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The Marvel Cinematic Universe Is Officially Invincible

With ‘Avengers: Infinity War’ raking in $250 million at the box office this weekend—and breaking records for the second straight movie—it’s clear that the demand for superhero movies is only intensifying

Getty Images/Marvel/Ringer illustration

Earth’s mightiest heroes assembled at the box office this weekend, and the result was historic. Avengers: Infinity War secured both the best domestic box office opening of all time with $250 million—surpassing Star Wars: The Force Awakens when adjusted for inflation—and the best worldwide debut at $630 million, passing The Fate of the Furious’ $541.9 million by a considerable margin. The global gross for Infinity War is particularly impressive since the film won’t open in China, one of the world’s biggest markets, until May 11.

As the 19th installment in the Marvel Cinematic Universe, which began in 2008 with the Robert Downey Jr.–led Iron Man, Infinity War packed a literal decade’s worth of universe-building into this weekend—a crossover event that Disney unironically dubbed as “the most ambitious crossover event in history.” It might not be that ambitious—the memes teasing the company’s proclamation were great, however—but the undertaking was undeniably impressive.

Infinity War managed to incorporate dozens of heroes introduced across the MCU over the past 10 years, from the far reaches of space (the Guardians of the Galaxy), Norse mythology (Thor), and Queens (Spider-Man), while also finally and properly introducing Thanos, a long-hyped villain with godlike powers and a purplish likeness to one Josh Brolin. Infinity War’s Rotten Tomatoes score from critics currently sits at 84 percent—slightly above the MCU average of 83.8 percent, which is very good and “certified fresh”—while the film’s CinemaScore held an “A” rating from audiences, a score that only trails the “A+” grades given to Black Panther and the first Avengers movie. In short: There were a lot of moving pieces to Infinity War, but most viewers (and critics) came away satisfied.

Along with the historic numbers of Black Panther from earlier this year—and by the way, Black Panther jumped to no. 5 at the box office this weekend, piggybacking off of Infinity War’s hype to secure another $4.38 million domestically—Marvel has dominated the box office in 2018, and much of the past decade. The MCU’s total gross sits at $15.5 billion, and counting. MCU movies account for six of the 10 highest-grossing superhero movies ever, and Infinity War should soon join them. We’re nearly 20 movies into the MCU, and superhero fatigue has yet to set in. And after two consecutive record-breaking releases, it’s fair to question if it ever will—the MCU, like Thanos, is only getting stronger.

Marvel has been able to avoid franchise fatigue—with the exception of a couple of hiccups, like whatever the hell Thor: The Dark World was—by incorporating more auteurist visions to its films in recent years. Spider-Man: Homecoming, Thor: Ragnarok, and Black Panther all came from lesser-known indie directors in Jon Watts, Taika Waititi, and Ryan Coogler, respectively—they stuck to the Marvel playbook, while putting their own spin on proceedings. (Watching Ragnarok after the first Thor movies is like following up Hamlet with Scott Pilgrim.) Captain Marvel, which will introduce Brie Larson’s eponymous hero next year, comes from directorial duo Anna Boden and Ryan Fleck, whose highest-grossing indie film earned less than $7 million. These are calculated risks that—with the exception of Edgar Wright’s departure from Ant-Man—have proved to be successful, and which other superhero franchises are hoping to imitate.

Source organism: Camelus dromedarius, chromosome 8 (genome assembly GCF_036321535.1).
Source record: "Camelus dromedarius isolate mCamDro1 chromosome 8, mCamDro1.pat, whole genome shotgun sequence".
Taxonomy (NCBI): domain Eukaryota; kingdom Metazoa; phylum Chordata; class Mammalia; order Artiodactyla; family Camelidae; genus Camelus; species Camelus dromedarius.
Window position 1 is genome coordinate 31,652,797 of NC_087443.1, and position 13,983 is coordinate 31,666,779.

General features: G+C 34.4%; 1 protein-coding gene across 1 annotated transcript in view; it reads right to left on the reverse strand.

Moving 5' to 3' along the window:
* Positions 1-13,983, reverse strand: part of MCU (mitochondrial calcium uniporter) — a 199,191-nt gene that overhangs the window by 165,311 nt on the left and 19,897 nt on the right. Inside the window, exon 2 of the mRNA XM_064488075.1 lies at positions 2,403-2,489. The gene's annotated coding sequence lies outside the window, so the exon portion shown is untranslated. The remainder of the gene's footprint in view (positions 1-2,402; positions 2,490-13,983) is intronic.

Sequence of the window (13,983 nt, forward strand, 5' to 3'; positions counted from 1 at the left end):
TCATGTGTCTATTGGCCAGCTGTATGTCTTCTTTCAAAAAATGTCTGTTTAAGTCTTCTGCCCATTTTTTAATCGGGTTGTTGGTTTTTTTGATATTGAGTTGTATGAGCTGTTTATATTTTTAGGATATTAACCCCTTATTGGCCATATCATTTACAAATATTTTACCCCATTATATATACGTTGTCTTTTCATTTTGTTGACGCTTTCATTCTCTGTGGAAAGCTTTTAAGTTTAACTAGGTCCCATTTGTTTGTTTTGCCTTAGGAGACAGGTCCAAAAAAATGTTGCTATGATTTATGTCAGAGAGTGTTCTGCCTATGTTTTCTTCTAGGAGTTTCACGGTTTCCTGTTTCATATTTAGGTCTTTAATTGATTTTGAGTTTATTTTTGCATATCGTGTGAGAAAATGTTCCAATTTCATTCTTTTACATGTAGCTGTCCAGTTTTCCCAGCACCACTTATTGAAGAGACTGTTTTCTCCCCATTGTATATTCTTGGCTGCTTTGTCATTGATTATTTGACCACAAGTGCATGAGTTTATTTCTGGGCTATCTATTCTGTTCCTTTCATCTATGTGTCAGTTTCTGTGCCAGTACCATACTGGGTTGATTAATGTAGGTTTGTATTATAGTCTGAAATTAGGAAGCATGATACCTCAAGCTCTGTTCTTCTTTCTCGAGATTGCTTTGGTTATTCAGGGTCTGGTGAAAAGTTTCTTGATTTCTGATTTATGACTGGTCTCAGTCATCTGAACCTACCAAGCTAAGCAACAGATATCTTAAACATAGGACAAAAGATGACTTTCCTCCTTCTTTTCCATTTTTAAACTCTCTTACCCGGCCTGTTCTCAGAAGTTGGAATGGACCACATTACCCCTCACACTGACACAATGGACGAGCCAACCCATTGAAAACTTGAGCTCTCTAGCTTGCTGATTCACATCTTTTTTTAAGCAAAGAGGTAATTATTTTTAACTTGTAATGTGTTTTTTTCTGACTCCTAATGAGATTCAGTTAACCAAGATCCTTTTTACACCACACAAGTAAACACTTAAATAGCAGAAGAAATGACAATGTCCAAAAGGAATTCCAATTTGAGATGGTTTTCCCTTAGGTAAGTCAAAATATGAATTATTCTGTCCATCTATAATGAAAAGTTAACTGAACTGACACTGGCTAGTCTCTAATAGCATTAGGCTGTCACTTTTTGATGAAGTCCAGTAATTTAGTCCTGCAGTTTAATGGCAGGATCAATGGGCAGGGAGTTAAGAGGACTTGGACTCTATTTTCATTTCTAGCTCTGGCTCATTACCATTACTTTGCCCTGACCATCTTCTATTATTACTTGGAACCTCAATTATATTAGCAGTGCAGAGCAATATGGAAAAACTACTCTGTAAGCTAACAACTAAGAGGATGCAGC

Infinity War doesn’t fit that mold, but as a ginormous crossover, the film casts the widest net—if the Guardians movies aren’t your thing but you need to see all things Iron Man, you’re still going to catch Infinity War. What’s just as impressive: Infinity War is a perfect advertisement for its sequel. Because the movie ends on a franchise-shifting cliffhanger, anyone who sees it is probably going to catch the sequel in 2019.

While the ending is, and the stakes of Infinity War are, essentially meaningless, the cyclical nature of the MCU means that more films are impending—and will keep coming if the demand continues to be this high. Ant-Man and the Wasp arrives in July, and while it might not reach the groundbreaking numbers of Infinity War and Black Panther, it will be legitimately shocking if the movie doesn’t perform well. MCU mastermind Kevin Feige has been tight-lipped about the franchise’s “Phase 4”—in other words, where this universe is heading after the Infinity War sequel—but we do know that plenty more Marvel movies are coming. While a third Guardians movie and a Spider-Man sequel are the only confirmed movies for the next phase of the MCU, a Black Panther sequel announcement is merely a formality (that’s what happens when you make more domestic dough than Titanic). And if Disney’s recent acquisition of 21st Century Fox goes through, Marvel will have the rights to heroes like the X-Men and Fantastic Four, which means the MCU superhero net could be cast even wider. The MCU won’t be slowing down anytime soon—but that’s just what happens when a supplier is meeting demands that are clearly only getting fiercer.